- JFK and RFK Oral History Collections
- Access and Interlibrary Loan
- Additional Oral History Collections
- Review Procedures
- Use and Copyright
In 1964, the John F. Kennedy Presidential Library began conducting oral history interviews of people whose lives or work intersected with John F. Kennedy, Robert F. Kennedy, and/or the major events and issues of their times. The John F. Kennedy Oral History Collection now holds roughly 1,300 interviews, while the Robert F. Kennedy Oral History Collection houses about 275 interviews. Many of the transcripts have been digitized and are available for viewing online.
Note: In these collections, the transcripts represent the official historical record, and access to audio recordings is not guaranteed. Researchers requesting access to original audio recordings should allow several weeks per interview for archivists to review recordings for potential opening.
The Library’s main research room houses transcripts of all open interviews from the John F. Kennedy Oral History Collection and the Robert F. Kennedy Oral History Collection, and researchers are welcome to make an appointment to view them at the Library. Please note that due to donor restrictions, some interviews are only available for viewing at the JFK Library.
Those who are unable to visit the Library in person have several options for accessing most transcripts:
Digitized transcripts: Over 1,000 interview transcripts from our oral history collections have been published online. Search or browse them here.
Reproductions: Researchers can order photocopies of most interviews. See our Reproductions page for more information.
Interlibrary loan: We can lend copies of most interview transcripts in the JFK and RFK Oral History Collections through free interlibrary loans. Librarians may submit ILL requests for up to eight transcripts at a time for their patrons; email the archives staff at Kennedy.Library@nara.gov for more information.
Outside of interviews conducted by the JFK Library for the JFK and RFK Oral History Collections, multiple archival collections also house oral history interview materials:
Returned Peace Corps Volunteer Collection: Contains papers, photographs, recordings, and oral history interviews with Returned Peace Corps Volunteers, donated to the JFK Library archives by former volunteers and others associated with the Peace Corps.
Note: To listen to recorded interviews in this collection, please schedule an appointment with the Audiovisual Archives (JFK.AVArchives@nara.gov) at least two weeks in advance so that listening copies can be prepared.
Jean Stein Personal Papers: Contains transcripts of interviews with over 300 individuals conducted by Stein while researching her book American Journey: The Times of Robert Kennedy (1970). See the finding aid for additional information about accessing these interviews.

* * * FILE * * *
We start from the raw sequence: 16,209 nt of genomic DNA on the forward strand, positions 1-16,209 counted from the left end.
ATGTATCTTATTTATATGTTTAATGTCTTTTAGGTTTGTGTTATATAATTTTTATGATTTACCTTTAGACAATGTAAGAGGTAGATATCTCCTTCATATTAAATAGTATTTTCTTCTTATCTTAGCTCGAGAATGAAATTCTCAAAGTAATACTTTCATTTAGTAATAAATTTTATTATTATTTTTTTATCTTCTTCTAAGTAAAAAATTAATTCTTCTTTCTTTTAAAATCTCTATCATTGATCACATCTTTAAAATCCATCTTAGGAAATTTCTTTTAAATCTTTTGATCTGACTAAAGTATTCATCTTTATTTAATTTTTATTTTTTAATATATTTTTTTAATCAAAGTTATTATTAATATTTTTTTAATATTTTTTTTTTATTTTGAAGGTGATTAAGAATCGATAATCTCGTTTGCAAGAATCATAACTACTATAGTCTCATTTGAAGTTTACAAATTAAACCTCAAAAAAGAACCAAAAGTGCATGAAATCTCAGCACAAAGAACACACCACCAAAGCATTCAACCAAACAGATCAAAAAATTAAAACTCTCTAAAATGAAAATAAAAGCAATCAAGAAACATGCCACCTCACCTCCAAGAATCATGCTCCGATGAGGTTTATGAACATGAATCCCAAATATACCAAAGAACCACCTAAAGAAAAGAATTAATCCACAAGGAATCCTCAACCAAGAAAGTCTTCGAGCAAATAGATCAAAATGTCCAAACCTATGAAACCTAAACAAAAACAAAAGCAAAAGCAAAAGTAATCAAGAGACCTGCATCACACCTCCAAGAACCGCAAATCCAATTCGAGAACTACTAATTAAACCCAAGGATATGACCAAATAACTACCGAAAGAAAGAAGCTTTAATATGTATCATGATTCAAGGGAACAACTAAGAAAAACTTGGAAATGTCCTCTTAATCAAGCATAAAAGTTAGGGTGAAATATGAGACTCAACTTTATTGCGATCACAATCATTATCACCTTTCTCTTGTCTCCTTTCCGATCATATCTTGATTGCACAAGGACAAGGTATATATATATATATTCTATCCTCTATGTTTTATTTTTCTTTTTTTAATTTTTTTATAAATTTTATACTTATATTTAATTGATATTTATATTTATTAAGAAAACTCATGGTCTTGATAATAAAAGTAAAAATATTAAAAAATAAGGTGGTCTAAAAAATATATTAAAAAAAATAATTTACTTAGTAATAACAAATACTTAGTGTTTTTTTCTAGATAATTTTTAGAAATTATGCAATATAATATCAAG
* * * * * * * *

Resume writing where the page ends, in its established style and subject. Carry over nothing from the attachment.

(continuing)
Ernest Hemingway Miscellaneous Accessions Collection: Contains multiple oral history interviews about Ernest Hemingway, including interviews of Mary Walsh Hemingway, Hadley Richardson Hemingway Mowrer, William Walton, and Hemingway's acquaintances at the Toronto Star.
Additional collections holding oral history interviews and notes on interviews, include the Adam Clymer Personal Papers, the Lewis H. Butler Personal Papers, and the Theodore H. White Personal Papers. Access, copyright, and use restrictions often differ from one collection to another, and researchers are encouraged to contact an archivist at Kennedy.Library@nara.gov to learn more about accessing interviews in any collection.
Many interviews in the JFK Library’s collections (including most of those in the JFK and RFK Oral History Collections) were donated to the Library by the interviewee; in these cases, the interviewee’s deed of gift for their interview governs access and copyright.
Deeds of gift for oral history interviews can include a wide variety of stipulations, including closure of the interview for a specific period of time; restricting access only to researchers who secure permission from the interviewee or their heirs; maintaining copyright protections over the interview; limiting access to the original audio recording; prohibiting interlibrary loan of the transcripts; and other stipulations. In addition, some interviews may be redacted or closed for national security purposes.
In some cases, the interviewee did not donate their interview to the Library directly (for example, if the interviewer donates the transcript as part of their personal papers); access to such interviews can vary from one collection to another.
Please contact the archives staff at Kennedy.Library@nara.gov to determine whether a restriction can be appealed. Library staff members cannot act as intermediaries for obtaining permissions, but will assist researchers in submitting permission request forms. For more information on securing permissions, see our Declassification and Review page.
For every oral history interview in the John F. Kennedy and Robert F. Kennedy Oral History Collections, the transcript, and not the recording, is considered the official historical record. When recordings are available (not all are), researchers may listen to them for background information, though may quote from or cite the transcript, only.
Unless specific restrictions are included in the foreword to an interview transcript, researchers may quote, paraphrase, or cite the transcript in a publication. The preferred form of citation may be found in our Citation Guide.
Direct quotations from transcripts in which donors have retained copyright are limited to portions allowable under the "fair use" doctrine of the U.S. copyright law. Quotes exceeding fair use require the written permission of interviewees or their representatives; for more information, please consult our Copyright page.